How the Calorie Content of Food is Determined
First, let’s make sure everybody here understands what a calorie is. A calorie is just a measurement of energy- the amount of energy needed to raise 1 gram of water 1 degree Celsius at standard atmospheric pressure. This makes sense when talking about calories in food. Food provides energy and our bodies need this energy to function throughout the day. I’m hoping to burn about 100 calories while writing this response. If not, this 100 calorie snack pack won’t be as health conscious as I thought and will go straight to my hips!
Second, it’s also important to note that Calories in food are actually measured in kilocalories, so 1000 actual calories for every 1 Calorie listed.
Manufacturers used to measure calories using a “bomb calorimeter”. This process involved placing the food source in a sealed container filled with water. They would then burn the food with electrical energy. After the food had completely burned up, they would measure the water temperature to see how many degrees it was raised and thus how many calories used.
In 1990, under The Nutrition Labeling and Education Act of 1990, the FDA began requiring food manufacturers to label the amounts of nutrients and calories contained in their products. This act resulted in moving away from the bomb calorimeter method for determining the number of calories in food. One reason for this was to make it easier and less expensive for manufacturers to meet the standard. Another was that the bomb calorimeter method measures all available calories in the product. Since most foods contain indigestible components, like fiber, that pass through our system and get excreted in the form of bum brownies, this would lead to a consistent overestimation of ingested calories using the bomb calorimeter. Instead, they used an easier method known as the Atwater system.
This approach adds up the calories available through the energy containing nutrients in the food item, like protein, carbohydrates, fats, and alcohols. They use standard reference tables for common ingredients based on their energy densities. Things like 4 kilocalories for proteins, 4 for carbohydrates, 3 for organic acids, 9 for fats, and 7 for drinkable alcohols (ethanol). No wonder all that beer gives me this soft belly! It has over 1.5 the calories per mass as proteins and carbohydrates (well worth it though).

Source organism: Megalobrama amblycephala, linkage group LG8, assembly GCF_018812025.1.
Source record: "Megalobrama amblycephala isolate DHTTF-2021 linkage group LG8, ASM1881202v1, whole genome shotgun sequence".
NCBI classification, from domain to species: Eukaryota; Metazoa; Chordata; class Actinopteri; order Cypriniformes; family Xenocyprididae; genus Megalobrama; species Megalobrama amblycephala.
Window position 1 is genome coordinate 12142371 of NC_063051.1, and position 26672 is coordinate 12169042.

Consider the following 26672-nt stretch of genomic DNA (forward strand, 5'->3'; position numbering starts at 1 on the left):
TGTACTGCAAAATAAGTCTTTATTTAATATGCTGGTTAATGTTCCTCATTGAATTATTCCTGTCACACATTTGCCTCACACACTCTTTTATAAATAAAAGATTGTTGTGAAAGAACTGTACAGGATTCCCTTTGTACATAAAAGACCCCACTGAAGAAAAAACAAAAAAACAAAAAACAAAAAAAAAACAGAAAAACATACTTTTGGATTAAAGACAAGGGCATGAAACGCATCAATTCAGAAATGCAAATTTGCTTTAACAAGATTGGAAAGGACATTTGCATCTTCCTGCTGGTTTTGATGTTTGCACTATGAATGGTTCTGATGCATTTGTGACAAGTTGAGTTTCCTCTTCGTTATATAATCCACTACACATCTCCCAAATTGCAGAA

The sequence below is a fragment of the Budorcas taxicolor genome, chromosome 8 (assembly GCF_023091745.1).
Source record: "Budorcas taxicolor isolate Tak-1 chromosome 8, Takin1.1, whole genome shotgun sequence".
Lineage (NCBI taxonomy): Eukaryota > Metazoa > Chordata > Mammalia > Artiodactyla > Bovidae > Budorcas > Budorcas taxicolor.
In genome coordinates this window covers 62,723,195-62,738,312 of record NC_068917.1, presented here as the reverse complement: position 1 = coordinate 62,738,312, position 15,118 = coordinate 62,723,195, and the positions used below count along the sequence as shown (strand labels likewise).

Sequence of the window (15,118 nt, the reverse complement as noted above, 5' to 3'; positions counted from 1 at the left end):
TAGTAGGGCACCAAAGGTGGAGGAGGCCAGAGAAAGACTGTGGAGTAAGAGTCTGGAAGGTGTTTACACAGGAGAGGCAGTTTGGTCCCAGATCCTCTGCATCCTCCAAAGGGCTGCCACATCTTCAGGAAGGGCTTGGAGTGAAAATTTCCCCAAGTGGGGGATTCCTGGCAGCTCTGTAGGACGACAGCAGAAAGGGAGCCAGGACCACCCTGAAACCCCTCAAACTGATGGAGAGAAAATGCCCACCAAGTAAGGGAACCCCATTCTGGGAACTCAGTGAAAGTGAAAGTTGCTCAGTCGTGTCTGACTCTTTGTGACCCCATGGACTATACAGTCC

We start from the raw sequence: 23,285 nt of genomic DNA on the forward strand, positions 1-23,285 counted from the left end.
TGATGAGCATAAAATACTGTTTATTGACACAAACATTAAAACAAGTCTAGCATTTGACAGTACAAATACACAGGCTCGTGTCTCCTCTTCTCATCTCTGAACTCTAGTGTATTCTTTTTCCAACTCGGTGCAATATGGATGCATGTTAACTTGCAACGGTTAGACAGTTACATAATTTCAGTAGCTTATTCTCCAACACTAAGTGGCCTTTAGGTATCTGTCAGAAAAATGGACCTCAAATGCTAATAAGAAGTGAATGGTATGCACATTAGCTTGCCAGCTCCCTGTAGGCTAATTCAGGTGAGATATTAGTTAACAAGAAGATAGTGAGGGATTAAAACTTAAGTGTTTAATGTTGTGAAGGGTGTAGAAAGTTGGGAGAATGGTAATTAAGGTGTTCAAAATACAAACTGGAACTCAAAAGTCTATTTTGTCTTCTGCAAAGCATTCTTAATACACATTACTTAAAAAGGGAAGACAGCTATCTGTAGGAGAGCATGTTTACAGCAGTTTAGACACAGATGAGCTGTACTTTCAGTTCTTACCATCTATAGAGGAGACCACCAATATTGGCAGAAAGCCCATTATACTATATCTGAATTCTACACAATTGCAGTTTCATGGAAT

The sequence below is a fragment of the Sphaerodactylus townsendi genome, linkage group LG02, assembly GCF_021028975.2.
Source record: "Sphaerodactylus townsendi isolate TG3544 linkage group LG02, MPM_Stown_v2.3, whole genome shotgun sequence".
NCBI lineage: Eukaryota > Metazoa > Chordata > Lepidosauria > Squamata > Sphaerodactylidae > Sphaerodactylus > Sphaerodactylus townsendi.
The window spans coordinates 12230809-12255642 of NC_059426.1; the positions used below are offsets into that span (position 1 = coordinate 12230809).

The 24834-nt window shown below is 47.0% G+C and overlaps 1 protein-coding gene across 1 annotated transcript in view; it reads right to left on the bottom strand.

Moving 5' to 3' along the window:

So for a specific example, let’s say that tasty snack you have before you jump on the treadmill contains 5g of protein, 10g of carbohydrates, and 15g of fat. The label on the package would then read 225 Calories (or 225,000 calories for those who can’t stand over simplification which results in misconceptions!)
If you liked this article and the Bonus Facts below, you might also like:
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- Nutrient labels on food products in the United States list their percentages based on a 2000 calorie per day diet. This can be somewhat misleading. Energy requirements can vary significantly based on your age, sex, weight, height, physical activity, and base metabolic rate, ranging on average between 1000-4000 calories. The Merck Manual states 1,600 calories per day are needed for young children and sedentary women; 2,000 for active adult women and sedentary men; and 2,400 for active adolescent boys and young men. These values are also somewhat arbitrary because the average person uses different amounts of energy almost daily. One day you might go for a hike and the next sit on the couch watching football. One month you could lose 5 pounds and increase your base metabolic rate in the process. The next month with the same caloric intake gain 10 pounds and decrease your base metabolic rate. The point being, you should make an attempt, at least once or twice a year to figure out your daily caloric needs. This will help you in determining the amount of food you should eat. Or not… You could always just say “Wal-Mart makes that shirt in extra large, so I’m good!” The “see-food” diet as it were- you see food, and then you eat it!
- Joey Chestnut, the current world record holder for hot-dog eating, ate 68 hot dogs and buns in 10 minutes. At 290 calories per dog, that’s 19,720 calories in 10 minutes! That’s about the energy the average person uses in 10 days! The current hot dog eating record for a woman is held by Sonya Thomas. She ate 40. Let’s hope she works out like Michael Phelps before his retirement. He reportedly was burning approximately 12,000 calories per day while training. One assumes unless he’s changed his eating habits drastically, he’ll be quite the tubby man soon enough. This wouldn’t bode well for his ability to keep Subway as a sponsor.
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